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Women’s Soccer: The New Generation

Houston Dash players headed to the Olympics (Photography by Kennon Evett)

Houston Dash players headed to the Olympics (Photography by Kennon Evett)

The recent popularity of women’s soccer is undeniable. Almost a year ago, on July 5, 2015, the U.S. Women’s National Soccer Team made history. Not just with an incredible World Cup win over Japan (5–2), but making it the most viewed soccer game in U.S. TV history with 25.4 million tuning in.

No one knows the excitement, the momentum and the pressure that comes a year later than the women who play the sport professionally, especially those heading to Rio for the 2016 Summer Olympic Games. We had a chance to sit down with JANINE BECKIE, MORGAN BRIAN and ALLYSHA CHAPMAN, Houston Dash teammates and fresh faces of women’s soccer. Here’s what they had to say about their sport and their road so far.

MORGAN BRIAN | MIDFIELDER | TEAM USA 

Morgan Brian, Houston Dash, Team USA (Photo: Kennon Evett)

Morgan Brian, Houston Dash, Team USA (Photo: Kennon Evett)

Midfielder Morgan Brian has a vision of where soccer is going, not just for women, but for everyone; and it’s something she’s excited to be a part of. More than just looking forward at what’s to come, Brian realizes all the hard work of those before her that have helped grow the sport to where it is today.

“As a kid it was my dream to play on this (national) team and I think the women before me have allowed me to do that, and play it as our job. I feel like it’s my duty to continue to pave the way for the younger kids like me who have a dream to play on the national team,” Brian shares, with love and respect for the sport. Never in a million years (or at least the 23 she’s been around) did she expect to get paid to play her passion. There’s not a day or a moment that passes that she forgets that.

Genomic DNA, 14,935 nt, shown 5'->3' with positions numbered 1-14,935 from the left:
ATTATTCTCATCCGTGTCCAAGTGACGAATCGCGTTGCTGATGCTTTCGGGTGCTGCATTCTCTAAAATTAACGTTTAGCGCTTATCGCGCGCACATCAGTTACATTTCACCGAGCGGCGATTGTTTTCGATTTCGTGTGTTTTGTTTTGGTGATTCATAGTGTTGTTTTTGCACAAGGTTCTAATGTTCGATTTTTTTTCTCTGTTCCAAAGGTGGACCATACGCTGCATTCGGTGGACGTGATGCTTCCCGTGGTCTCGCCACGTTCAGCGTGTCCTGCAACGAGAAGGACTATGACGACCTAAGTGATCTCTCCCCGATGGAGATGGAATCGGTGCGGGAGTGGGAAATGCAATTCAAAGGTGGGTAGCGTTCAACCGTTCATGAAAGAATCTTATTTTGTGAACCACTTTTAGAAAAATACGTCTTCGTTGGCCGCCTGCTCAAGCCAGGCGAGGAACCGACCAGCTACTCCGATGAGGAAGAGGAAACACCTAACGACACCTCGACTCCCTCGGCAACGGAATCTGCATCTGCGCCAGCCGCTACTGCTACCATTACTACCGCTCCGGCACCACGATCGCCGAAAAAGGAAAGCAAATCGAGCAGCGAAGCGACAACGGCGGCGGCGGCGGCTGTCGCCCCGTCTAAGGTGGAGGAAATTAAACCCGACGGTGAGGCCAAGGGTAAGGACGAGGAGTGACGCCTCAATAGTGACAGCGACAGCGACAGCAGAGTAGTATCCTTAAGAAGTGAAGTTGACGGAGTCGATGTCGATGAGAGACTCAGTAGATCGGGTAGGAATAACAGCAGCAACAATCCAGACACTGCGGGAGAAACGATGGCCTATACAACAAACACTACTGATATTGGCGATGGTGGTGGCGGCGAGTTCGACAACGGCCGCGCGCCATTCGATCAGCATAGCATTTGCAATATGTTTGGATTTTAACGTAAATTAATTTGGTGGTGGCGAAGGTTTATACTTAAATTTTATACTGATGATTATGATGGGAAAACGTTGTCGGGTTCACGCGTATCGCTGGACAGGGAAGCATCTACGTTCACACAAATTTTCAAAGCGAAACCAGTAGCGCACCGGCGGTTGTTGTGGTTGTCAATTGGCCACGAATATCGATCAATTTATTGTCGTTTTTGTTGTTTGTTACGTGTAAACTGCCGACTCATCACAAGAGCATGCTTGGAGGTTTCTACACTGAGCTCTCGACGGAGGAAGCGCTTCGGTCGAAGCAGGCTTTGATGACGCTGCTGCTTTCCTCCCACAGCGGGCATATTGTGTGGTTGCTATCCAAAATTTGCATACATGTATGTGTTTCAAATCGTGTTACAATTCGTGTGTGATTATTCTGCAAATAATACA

It’s the maturity and knowledge of how the sport got to where it is today and all the blood, sweat and tears that others put in to get it there that gives Brian an advantage on the field and in the public’s eyes. Brian was awarded the Golden Ball at the 2016 CONCACAF Women’s Olympic Qualifying Championship, and she continues to be a headlining name. “I think the women who have come before me have done a really good job at pushing the limits in women’s soccer,” Brian says. She admits the sport, and her role in it, has come full circle.

Brian says playing on a World Cup team was her biggest dream since she was a kid, but the Olympics are a dream all their own. “The Olympics are something the world watches for every sport. Everyone says the Olympics are so different from the World Cup because the World Cup is every soccer player’s dream but the Olympics are every athlete’s dream. I’m excited to compete with the United States and hopefully be the first team to win a World Cup and a gold in the Olympics,” she says.

“Brazil will be a great experience for everyone and obviously we want to compete and hopefully bring back a gold medal,” Brian says optimistically.

 

Allysha Chapman, Houston Dash, Team Canada (Photo: Kennon Evett)

Allysha Chapman, Houston Dash, Team Canada (Photo: Kennon Evett)

ALLYSHA CHAPMAN | DEFENDER | TEAM CANADA

Originally from Courtice, Ontario (a suburb of Toronto), and just 5-foot-3 inches, Allysha Chapman looks like the girl next door. From a quick glance, you’d have no idea how aggressive she can be on the field, how hard she’s worked to get to where she is, and just how passionate she is about her sport.

The 27-year-old defender takes her job, the same job she’s dreamed about since she was a little girl, incredibly seriously. She knows firsthand it’s been a long road to get women’s soccer to where it is today and she’s using her aggressiveness, persistence and uplifting attitude to help keep it on that track. “Women’s soccer has come a long way in the last 10 years and I’m lucky to be benefiting from women who had to work really hard to promote the game. It’s only growing and getting better, and women are getting more recognized. I think it’s all great – the World Cup we just had in the summer generated a lot of viewers and fans,” she says.